Many disease states are associated with cellular biomechanical changes as markers. Label-free phase microscopes are used to quantify thermally driven interface fluctuations, which allow the deduction of important cellular rheological properties. Here, the spatio-temporal coherence of light was used to implement a high-speed reflection phase microscope with superior depth selectivity and higher phase sensitivity. Nanometric scale motion of cytoplasmic structures can be visualized with fine details and three-dimensional resolution. Specifically, the spontaneous fluctuation occurring on the nuclear membrane of a living cell was observed at video rate. By converting the reflection phase into displacement, the sensitivity in quantifying nuclear membrane fluctuation was found to be about one nanometer. A reflection phase microscope can potentially elucidate biomechanical mechanisms of pathological and physiological processes.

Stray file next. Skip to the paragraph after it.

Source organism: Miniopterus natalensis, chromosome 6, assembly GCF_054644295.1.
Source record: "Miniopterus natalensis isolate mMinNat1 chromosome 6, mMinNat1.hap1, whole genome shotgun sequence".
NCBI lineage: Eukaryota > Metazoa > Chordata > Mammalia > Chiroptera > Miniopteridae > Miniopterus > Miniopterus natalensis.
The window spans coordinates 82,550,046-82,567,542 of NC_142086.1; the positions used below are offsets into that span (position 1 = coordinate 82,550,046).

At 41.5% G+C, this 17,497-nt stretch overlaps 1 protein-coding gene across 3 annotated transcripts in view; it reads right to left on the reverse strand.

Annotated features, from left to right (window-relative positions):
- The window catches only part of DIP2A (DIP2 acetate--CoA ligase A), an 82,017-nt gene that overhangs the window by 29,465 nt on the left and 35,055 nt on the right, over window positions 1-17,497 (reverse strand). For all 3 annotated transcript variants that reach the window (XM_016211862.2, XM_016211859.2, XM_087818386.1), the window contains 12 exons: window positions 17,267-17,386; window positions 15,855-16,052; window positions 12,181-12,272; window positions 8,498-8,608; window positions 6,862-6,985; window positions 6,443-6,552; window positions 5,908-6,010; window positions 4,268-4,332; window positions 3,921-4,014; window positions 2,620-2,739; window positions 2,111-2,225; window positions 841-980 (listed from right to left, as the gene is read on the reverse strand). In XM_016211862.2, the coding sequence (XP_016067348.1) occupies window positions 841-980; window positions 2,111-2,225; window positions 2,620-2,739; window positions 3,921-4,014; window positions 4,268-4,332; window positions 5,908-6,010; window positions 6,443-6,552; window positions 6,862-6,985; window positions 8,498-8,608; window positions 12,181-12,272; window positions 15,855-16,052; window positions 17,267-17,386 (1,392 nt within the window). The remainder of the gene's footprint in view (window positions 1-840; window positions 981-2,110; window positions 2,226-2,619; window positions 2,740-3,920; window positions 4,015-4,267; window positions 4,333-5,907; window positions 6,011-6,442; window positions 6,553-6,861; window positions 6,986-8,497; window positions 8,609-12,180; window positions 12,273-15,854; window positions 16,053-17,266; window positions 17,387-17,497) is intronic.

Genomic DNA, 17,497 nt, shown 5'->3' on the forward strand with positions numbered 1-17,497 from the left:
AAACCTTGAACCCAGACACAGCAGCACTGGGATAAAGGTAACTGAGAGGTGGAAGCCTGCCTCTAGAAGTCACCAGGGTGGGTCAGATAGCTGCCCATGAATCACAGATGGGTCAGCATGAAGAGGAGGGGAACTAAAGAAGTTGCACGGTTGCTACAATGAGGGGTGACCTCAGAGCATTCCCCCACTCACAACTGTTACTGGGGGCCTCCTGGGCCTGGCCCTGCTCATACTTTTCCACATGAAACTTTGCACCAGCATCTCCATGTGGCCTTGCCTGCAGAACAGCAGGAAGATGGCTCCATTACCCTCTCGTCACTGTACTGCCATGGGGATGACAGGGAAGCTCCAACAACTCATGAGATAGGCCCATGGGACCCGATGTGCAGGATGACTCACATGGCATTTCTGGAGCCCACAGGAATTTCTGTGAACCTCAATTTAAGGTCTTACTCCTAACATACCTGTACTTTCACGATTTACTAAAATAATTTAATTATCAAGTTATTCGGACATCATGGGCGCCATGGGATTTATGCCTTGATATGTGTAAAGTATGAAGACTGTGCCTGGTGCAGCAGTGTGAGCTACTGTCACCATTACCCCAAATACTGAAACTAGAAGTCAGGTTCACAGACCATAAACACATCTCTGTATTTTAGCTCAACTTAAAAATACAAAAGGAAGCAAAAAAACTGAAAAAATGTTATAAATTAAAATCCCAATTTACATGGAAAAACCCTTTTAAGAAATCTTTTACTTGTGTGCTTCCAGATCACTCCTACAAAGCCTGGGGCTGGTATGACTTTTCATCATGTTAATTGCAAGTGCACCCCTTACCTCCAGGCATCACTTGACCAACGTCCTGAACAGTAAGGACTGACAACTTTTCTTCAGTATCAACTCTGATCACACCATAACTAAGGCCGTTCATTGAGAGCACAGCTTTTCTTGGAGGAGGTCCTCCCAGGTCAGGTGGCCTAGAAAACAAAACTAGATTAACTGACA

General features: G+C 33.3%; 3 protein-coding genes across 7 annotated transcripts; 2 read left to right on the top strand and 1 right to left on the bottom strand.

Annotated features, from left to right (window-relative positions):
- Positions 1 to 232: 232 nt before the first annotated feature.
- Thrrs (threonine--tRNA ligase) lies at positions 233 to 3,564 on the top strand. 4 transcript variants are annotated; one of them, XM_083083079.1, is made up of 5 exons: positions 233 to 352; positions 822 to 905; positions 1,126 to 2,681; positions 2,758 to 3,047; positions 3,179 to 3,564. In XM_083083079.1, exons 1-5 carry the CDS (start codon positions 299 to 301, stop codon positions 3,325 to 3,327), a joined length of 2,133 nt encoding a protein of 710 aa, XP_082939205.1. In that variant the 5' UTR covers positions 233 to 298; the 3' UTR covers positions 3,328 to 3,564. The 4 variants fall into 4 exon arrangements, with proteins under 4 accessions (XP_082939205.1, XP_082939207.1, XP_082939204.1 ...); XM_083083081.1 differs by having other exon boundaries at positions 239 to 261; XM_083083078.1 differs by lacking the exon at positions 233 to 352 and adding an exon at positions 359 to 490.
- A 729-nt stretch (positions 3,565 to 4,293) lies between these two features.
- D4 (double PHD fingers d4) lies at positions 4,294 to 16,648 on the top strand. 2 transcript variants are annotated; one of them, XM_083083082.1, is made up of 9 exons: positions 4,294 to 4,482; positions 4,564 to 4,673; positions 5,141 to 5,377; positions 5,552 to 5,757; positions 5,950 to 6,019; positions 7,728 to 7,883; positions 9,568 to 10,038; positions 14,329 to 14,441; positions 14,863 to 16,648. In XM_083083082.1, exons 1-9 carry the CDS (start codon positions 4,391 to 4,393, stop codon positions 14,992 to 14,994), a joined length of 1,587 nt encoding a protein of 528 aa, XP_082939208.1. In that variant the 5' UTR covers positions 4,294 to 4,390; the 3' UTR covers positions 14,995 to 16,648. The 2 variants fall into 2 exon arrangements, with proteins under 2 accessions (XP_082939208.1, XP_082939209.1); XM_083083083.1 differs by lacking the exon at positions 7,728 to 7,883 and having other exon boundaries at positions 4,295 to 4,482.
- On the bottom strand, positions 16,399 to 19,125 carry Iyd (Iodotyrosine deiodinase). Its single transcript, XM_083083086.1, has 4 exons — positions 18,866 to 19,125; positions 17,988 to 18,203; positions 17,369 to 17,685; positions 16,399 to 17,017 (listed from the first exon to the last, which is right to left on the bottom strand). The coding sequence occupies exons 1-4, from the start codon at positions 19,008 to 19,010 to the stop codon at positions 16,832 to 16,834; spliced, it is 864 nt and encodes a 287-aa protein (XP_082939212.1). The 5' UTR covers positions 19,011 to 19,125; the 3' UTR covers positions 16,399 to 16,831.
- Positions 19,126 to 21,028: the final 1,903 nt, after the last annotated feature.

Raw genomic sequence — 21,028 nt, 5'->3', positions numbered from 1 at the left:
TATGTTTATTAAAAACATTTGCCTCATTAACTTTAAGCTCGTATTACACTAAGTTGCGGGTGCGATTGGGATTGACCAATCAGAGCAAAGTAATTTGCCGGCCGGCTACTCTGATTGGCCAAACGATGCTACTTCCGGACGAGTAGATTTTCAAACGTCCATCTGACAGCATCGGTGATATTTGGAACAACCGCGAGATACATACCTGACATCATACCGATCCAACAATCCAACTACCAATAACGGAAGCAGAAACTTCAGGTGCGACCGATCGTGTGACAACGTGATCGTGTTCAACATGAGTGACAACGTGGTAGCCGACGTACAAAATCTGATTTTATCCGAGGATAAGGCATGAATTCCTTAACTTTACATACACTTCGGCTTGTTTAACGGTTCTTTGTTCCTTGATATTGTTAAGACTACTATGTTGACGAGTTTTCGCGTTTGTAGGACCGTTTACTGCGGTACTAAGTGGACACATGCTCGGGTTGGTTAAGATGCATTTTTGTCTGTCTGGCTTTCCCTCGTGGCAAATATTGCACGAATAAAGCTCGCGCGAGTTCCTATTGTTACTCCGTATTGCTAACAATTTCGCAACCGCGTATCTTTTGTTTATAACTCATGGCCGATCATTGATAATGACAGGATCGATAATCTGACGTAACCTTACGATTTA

ASJC Scopus subject areas
- Electronic, Optical and Magnetic Materials
- Atomic and Molecular Physics, and Optics